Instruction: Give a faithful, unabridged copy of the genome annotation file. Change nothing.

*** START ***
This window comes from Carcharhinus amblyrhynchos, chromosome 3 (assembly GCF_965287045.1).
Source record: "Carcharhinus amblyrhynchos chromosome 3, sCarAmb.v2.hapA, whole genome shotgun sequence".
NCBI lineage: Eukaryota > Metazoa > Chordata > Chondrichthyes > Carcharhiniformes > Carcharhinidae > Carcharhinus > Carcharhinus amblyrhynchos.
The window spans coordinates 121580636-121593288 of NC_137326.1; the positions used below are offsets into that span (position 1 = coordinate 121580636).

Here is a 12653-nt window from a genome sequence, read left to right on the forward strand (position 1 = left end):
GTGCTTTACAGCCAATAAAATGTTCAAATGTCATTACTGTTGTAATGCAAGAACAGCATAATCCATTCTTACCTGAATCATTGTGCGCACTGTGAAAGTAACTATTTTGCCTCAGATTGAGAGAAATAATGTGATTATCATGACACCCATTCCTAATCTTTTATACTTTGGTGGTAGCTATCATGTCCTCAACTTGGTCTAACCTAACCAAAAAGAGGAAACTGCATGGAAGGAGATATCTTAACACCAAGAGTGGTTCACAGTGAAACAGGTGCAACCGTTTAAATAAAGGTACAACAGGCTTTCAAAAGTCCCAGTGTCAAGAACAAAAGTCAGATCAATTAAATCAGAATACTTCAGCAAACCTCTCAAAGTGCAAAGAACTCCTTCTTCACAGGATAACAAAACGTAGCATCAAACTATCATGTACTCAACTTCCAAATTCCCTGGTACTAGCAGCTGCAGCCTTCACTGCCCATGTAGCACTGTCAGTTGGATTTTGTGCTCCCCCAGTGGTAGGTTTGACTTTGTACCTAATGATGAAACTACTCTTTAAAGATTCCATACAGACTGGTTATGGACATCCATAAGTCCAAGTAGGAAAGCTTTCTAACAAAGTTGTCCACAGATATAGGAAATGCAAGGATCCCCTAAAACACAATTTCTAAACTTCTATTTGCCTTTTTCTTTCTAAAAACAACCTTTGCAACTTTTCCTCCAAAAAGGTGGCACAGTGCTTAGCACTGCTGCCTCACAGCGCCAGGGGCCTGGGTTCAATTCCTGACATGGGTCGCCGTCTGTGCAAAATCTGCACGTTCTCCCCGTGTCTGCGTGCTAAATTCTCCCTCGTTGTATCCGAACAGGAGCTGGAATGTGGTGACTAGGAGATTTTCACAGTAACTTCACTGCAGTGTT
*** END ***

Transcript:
This window comes from Carcharhinus amblyrhynchos, chromosome 3 (assembly GCF_965287045.1).
Source record: "Carcharhinus amblyrhynchos chromosome 3, sCarAmb.v2.hapA, whole genome shotgun sequence".
NCBI lineage: Eukaryota > Metazoa > Chordata > Chondrichthyes > Carcharhiniformes > Carcharhinidae > Carcharhinus > Carcharhinus amblyrhynchos.
The window spans coordinates 121580636-121593288 of NC_137326.1; the positions used below are offsets into that span (position 1 = coordinate 121580636).

Here is a 12653-nt window from a genome sequence, read left to right on the forward strand (position 1 = left end):
GTGCTTTACAGCCAATAAAATGTTCAAATGTCATTACTGTTGTAATGCAAGAACAGCATAATCCATTCTTACCTGAATCATTGTGCGCACTGTGAAAGTAACTATTTTGCCTCAGATTGAGAGAAATAATGTGATTATCATGACACCCATTCCTAATCTTTTATACTTTGGTGGTAGCTATCATGTCCTCAACTTGGTCTAACCTAACCAAAAAGAGGAAACTGCATGGAAGGAGATATCTTAACACCAAGAGTGGTTCACAGTGAAACAGGTGCAACCGTTTAAATAAAGGTACAACAGGCTTTCAAAAGTCCCAGTGTCAAGAACAAAAGTCAGATCAATTAAATCAGAATACTTCAGCAAACCTCTCAAAGTGCAAAGAACTCCTTCTTCACAGGATAACAAAACGTAGCATCAAACTATCATGTACTCAACTTCCAAATTCCCTGGTACTAGCAGCTGCAGCCTTCACTGCCCATGTAGCACTGTCAGTTGGATTTTGTGCTCCCCCAGTGGTAGGTTTGACTTTGTACCTAATGATGAAACTACTCTTTAAAGATTCCATACAGACTGGTTATGGACATCCATAAGTCCAAGTAGGAAAGCTTTCTAACAAAGTTGTCCACAGATATAGGAAATGCAAGGATCCCCTAAAACACAATTTCTAAACTTCTATTTGCCTTTTTCTTTCTAAAAACAACCTTTGCAACTTTTCCTCCAAAAAGGTGGCACAGTGCTTAGCACTGCTGCCTCACAGCGCCAGGGGCCTGGGTTCAATTCCTGACATGGGTCGCCGTCTGTGCAAAATCTGCACGTTCTCCCCGTGTCTGCGTGCTAAATTCTCCCTCGTTGTATCCGAACAGGAGCTGGAATGTGGTGACTAGGAGATTTTCACAGTAACTTCACTGCAGTGTT